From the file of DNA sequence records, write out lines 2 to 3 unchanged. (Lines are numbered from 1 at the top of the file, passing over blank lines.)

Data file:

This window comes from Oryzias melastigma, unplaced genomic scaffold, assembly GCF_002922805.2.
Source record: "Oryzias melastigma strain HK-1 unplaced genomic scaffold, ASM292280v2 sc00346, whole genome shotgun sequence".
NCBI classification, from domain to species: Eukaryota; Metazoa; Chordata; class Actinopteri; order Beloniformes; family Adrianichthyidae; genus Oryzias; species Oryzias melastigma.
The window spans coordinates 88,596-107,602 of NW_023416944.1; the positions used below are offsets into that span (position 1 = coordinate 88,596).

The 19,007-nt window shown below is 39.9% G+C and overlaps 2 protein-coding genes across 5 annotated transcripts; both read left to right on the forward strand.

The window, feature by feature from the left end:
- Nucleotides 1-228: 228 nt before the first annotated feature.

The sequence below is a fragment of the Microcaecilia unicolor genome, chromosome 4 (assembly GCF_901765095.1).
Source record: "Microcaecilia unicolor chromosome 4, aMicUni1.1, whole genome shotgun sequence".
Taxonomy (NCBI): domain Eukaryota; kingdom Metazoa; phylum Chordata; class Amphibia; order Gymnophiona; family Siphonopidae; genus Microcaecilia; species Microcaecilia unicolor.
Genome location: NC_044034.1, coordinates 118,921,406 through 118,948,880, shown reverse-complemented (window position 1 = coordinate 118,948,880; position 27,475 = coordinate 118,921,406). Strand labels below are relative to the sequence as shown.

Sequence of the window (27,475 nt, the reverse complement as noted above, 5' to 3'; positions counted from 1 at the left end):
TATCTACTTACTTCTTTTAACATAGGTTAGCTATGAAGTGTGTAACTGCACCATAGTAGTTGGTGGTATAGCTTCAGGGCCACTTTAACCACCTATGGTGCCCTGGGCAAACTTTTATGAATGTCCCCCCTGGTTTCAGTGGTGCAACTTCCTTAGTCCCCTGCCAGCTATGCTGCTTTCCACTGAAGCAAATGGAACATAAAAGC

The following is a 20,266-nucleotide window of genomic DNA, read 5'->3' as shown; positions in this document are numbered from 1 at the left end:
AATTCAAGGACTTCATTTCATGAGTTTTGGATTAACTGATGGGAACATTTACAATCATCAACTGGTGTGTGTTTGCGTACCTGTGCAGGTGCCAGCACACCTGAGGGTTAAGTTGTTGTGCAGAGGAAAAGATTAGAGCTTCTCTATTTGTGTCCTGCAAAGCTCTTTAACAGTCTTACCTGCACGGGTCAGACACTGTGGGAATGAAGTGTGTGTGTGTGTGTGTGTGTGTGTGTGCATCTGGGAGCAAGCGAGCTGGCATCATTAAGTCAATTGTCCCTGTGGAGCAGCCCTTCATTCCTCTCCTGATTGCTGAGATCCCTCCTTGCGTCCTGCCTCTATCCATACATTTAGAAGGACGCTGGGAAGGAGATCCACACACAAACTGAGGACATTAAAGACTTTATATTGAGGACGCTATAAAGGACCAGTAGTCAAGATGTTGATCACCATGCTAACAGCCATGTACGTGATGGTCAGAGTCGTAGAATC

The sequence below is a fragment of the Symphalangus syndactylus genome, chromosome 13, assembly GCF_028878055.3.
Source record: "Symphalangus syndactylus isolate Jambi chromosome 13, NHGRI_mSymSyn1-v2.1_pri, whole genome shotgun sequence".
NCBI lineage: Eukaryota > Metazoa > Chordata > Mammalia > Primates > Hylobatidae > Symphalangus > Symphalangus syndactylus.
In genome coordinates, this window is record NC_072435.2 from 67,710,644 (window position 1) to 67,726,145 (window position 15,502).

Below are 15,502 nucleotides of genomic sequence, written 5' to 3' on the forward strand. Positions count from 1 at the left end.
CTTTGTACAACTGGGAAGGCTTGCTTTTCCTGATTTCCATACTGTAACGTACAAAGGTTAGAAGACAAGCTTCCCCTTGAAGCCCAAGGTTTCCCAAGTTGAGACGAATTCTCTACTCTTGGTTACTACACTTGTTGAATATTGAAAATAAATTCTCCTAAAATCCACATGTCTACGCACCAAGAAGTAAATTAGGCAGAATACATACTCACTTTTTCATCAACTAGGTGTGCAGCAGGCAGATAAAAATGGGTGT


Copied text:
Source record: "Oryzias melastigma strain HK-1 unplaced genomic scaffold, ASM292280v2 sc00346, whole genome shotgun sequence".
NCBI classification, from domain to species: Eukaryota; Metazoa; Chordata; class Actinopteri; order Beloniformes; family Adrianichthyidae; genus Oryzias; species Oryzias melastigma.